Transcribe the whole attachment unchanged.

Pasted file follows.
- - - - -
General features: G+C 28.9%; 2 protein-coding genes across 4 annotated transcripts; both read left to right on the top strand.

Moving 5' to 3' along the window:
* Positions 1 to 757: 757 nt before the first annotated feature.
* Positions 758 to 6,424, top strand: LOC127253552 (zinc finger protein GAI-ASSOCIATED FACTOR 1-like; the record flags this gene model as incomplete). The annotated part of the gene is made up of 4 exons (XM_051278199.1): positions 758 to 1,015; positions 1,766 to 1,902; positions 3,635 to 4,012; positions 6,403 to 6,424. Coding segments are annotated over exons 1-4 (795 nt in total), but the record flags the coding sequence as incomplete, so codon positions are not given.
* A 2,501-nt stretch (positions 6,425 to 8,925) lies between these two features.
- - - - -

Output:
General features: G+C 28.9%; 2 protein-coding genes across 4 annotated transcripts; both read left to right on the top strand.

Moving 5' to 3' along the window:
* Positions 1 to 757: 757 nt before the first annotated feature.
* Positions 758 to 6,424, top strand: LOC127253552 (zinc finger protein GAI-ASSOCIATED FACTOR 1-like; the record flags this gene model as incomplete). The annotated part of the gene is made up of 4 exons (XM_051278199.1): positions 758 to 1,015; positions 1,766 to 1,902; positions 3,635 to 4,012; positions 6,403 to 6,424. Coding segments are annotated over exons 1-4 (795 nt in total), but the record flags the coding sequence as incomplete, so codon positions are not given.
* A 2,501-nt stretch (positions 6,425 to 8,925) lies between these two features.